Difference between revisions of "Don't be a jerk"
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Revision as of 18:43, 5 January 2010
Don't be a jerk.<ref name="def">The term "jerk" in this essay is generally defined as "an abrasive and inconsiderate person" of either gender.</ref> If people abided by this, we wouldn't need any other policies about behaviour.
"Don't be a jerk" is the fundamental rule of all total social spaces. Every other policy for getting along is a special case of it. It is, of course, a bad idea to be one. So don't do it.
No definition of being a jerk has been provided. This is deliberate. If a significant number of reasonable people suggest, whether bluntly or politely, that you are being a jerk, the odds are good that you are not entirely in the right.
Being right about an issue does not mean you're not being a jerk! jerks can be right — but they're still jerks; if there's something in what they say that is worth hearing, it goes unheard, because no one likes listening to jerks. It doesn't matter how right they are.
Being a jerk isn't equivalent to being uncivil or impolite (though uncivil and impolite jerks are not unheard of.) One can be perfectly civil and follow every rule of etiquette and still be a jerk. The use of a vulgar term to convey the concept is intentional and serves to distinguish this principle from issues of politeness and other protocols of interaction. To avoid being a jerk is not a matter of obeying etiquette but is a broader and more important concern.
Coping with being labeled a jerk
If you've been labeled as a jerk, especially if you have been told this by several people in a particular community, it might be wise to consider the possibility that it is true. If you suspect that you may be a jerk, the first step is to become aware of it. Ask yourself what behavior might be causing this perception, and if you can't work it out, politely ask those that perceive it to explain or clarify. Once you have determined which behaviors are causing the problem, try changing them and your mode of presentation. In particular, identify the harsh words in your communications and replace them with softer ones.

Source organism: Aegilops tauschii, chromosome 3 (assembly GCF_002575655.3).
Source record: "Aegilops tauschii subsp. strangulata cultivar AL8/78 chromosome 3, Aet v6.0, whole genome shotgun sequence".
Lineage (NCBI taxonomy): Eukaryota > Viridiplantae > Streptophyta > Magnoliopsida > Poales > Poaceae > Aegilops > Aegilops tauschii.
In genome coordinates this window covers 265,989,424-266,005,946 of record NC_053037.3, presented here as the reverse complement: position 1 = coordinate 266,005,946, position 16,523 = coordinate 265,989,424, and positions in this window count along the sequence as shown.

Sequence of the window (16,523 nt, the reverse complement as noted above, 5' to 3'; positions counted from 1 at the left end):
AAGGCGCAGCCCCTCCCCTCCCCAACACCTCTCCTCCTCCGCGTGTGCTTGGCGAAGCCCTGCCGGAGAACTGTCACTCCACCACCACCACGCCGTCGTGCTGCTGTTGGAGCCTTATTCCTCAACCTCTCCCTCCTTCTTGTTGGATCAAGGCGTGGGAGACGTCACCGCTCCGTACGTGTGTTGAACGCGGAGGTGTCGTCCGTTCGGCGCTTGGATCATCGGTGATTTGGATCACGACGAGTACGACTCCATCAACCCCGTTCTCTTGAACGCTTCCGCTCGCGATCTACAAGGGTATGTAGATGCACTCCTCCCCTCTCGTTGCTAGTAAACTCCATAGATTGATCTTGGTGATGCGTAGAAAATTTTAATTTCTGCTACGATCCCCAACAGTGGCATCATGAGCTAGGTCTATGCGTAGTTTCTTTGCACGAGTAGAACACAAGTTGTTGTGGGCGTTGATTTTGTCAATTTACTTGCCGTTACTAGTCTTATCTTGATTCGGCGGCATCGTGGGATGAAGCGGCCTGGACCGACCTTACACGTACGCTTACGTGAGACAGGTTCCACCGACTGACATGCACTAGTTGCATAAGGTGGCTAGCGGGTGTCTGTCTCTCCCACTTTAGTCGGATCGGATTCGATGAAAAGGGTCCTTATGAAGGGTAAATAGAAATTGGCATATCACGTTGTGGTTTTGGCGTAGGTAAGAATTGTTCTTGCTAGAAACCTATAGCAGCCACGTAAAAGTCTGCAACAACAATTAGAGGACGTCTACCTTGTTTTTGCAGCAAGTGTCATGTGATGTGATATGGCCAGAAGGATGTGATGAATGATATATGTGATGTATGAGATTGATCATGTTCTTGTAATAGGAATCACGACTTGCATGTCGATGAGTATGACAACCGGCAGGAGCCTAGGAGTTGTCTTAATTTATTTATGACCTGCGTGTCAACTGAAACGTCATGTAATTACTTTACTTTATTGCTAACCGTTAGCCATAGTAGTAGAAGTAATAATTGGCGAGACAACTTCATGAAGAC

Honestly examine your motivations. Are you here to contribute to discussion and let others have a good time? Or is your goal really to find fault, get your views across, or be the one in control? Perhaps secretly inside you even enjoy the thrill of a little confrontation. This may not make you a bad person, but to everyone who is trying to enjoy themselves, you become an impediment. People get frustrated, rancor ensues, the atmosphere changes, and the whole project suffers. Are you here to give, or to take?
If appropriate, publicly apologize to anyone to whom you may have been a jerk. It's okay; this won't make you seem weak. On the contrary, people will take notice of your willingness to cooperate and will almost always meet your efforts with increased respect.
How to deal with jerks without being a jerk yourself
Telling someone “Don't be a jerk” is usually a jerk-move — especially if it’s true. It upsets the other person and it reduces the chance that they’ll listen to what you say.
Focus on behaviour, not on the individual. Be specific about what you want. Be specific about why you want it. Be specific about why the other person’s behaviour is counter-productive. If you don’t understand why someone is doing something, ask.
Above all, be genuine. Don’t ask questions when you know the answer. Don’t say you want one thing if you want another. Don’t try to persuade people of things that aren’t true. Never respond to a jerk by becoming a jerk.